25 ways to cope with social distancing

Posted on 05 April 2020

25 ways to cope with social distancing

Current times are tough being separated from everyone and we are stuck between the health risks of coronavirus and the very real health risks of isolation. Here, we take a look at social distancing, the key principles and 25 ways you can cope and even thrive with social distancing.

What is social distancing?

Social distancing is a strategy to minimise the transmission or spread of the new coronavirus which causes COVID-19. Coronavirus spreads rapidly via airborne via droplets with contact, coughs, sneezes and symptoms develop in 2-14 days. Most importantly, the purpose is not spreading to others as much as avoiding infection yourself.

So why are people talking about physical distancing?

Social distancing implies that we are not allowed to be sociable in any way. In reality it is just that we need to keep physical contact to an absolute minimum but we can be creative about how we socialise. Moreover, we have to be, loneliness is as deadly as 15 cigarettes per day.

How do I go about social distancing or physical distancing?

We are now at a stage where everyone must stay at home to help stop the spread of coronavirus. We can only leave our homes to:

  • Shop for necessities, such as food and medicine;
  • Exercise once a day, with or without people you live with;
  • Address medical needs, avoid harm or help someone who is vulnerable; and
  • Travel for work, but only if you cannot work from home

Even each of these needs to be minimised where possible: reduce the frequency of your shopping; try home workouts where possible; contact authorities and doctors via phone or video first unless it is an emergency; and only key workers should be traveling to work. When outside, we need to stay 2 metres away from each other.

When should I self isolate?

  1. If you have a fever or continuous cough, self-isolate for 7 days;
  2. If you live with someone who has these symptoms, self-isolate for 14 days;
  3. If you are pregnant, over 70 or have a health condition, self isolate for 12 weeks, and if housemates have symptoms, self-isolate elsewhere for 2 weeks

This means staying at home and not leaving, getting food and medicine delivered by friends or family, not having visitors unless you have essential care needs and staying 2 metres from everyone in your home.

How can I reduce the spread of coronavirus?

Hygiene advice always applies. It is always good practice, now and beyond the pandemic, to:

  • Wash your hands regularly for 20 seconds, any time you change environment;
  • Cough or sneeze into a tissue or your sleeve, throw away the tissue immediately and wash your hands;
  • Regularly clean objects and surfaces touched often by people in your home; and
  • Clean a shared bathroom after use

A nursing colleague told me that food poisoning cases are down 50% in her hospital and it is because everyone is following the hygiene advice. We should always look to maintain these principles for our safety and for others.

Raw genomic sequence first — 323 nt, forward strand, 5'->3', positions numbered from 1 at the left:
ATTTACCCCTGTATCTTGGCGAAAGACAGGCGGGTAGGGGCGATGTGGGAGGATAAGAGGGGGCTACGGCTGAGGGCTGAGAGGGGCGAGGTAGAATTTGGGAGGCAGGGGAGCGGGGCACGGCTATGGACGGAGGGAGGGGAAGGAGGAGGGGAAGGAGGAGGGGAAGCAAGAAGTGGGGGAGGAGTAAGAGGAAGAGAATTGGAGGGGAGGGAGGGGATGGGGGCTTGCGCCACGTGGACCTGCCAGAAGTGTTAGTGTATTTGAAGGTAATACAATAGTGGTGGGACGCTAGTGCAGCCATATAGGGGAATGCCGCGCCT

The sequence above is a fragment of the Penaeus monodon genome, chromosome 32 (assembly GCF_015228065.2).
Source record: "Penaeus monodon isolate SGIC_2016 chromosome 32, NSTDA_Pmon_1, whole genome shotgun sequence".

All of this sounds so tough, how can I cope with social distancing?

Every cloud has a silver lining. There are many challenges posed by social distancing but challenges are also opportunities. There are so many coping strategies you can develop in this time, with which you may even go on to thrive. Here are 25 ways to cope with social distancing to get you started:

1. Shift your perspective

While social distancing is indeed very tough on all us, especially the vulnerable, it is tough on all of us. Unlike many of life’s problems which feel like we are all alone, we are actually all in this together and the responses from all people in all corners of the world are a testament to that. For every event you have had cancelled, family member you cannot see or business you are watching fail, there are millions of others in the same boat and we can learn from each other to pull through.

Remote working while social distancing

2. Use platforms such as Hangouts, Zoom and Slack for work communications and meetings

These and many other collaborative working platforms are freely available, have special offers on premium features to support during coronavirus and each have unique features to suit how you work. Personally I’m a big fan of Hangouts {referral} because you can use subtitles in real-time and record them automatically as a transcript

3. Optimise your workstation ergonomically

Using your laptop in bed and on the sofa may seem fun, but keeping awkward posture all days is a recipe for low back pain. Check out this post for the full guide on optimising your workstation and posture to avoid low back pain.

4. Plan and schedule your work

Fail to prepare… Without planning, getting work done is a lot harder. You have to take time management seriously. Try calendar blocking or tools like TimeNavi to help you learn to manage your time.

5. Separate your work and relaxation spaces

If you work in your bedroom or living room it can be really hard to mentally disconnect that space from work. Give each space you occupy a dedicated purpose. Work in your office, relax in the lounge and sleep in your bedroom.

6. Put yourself first and find life:work balance

Many of us are workaholics trying to grapple with chronic stress. Stress is going nowhere so we have to build resilience in order to cope. When you plan out your time, plan your personal life first: family, food, exercise. Making these non-negotiable will give you balance back.

7. Optimise your productivity

It can be really tough to get working when you are in your home environment which is associated with downtime and relaxation. As well as planning your time you have to find tools to reinforce your structure and keep you accountable. Try daily check-ins with a housemate, work dates on Zoom or keeping your time accounted for using Clockify.

Cooking, eating and nutrition when social distancing

8. Cook fresh food from raw ingredients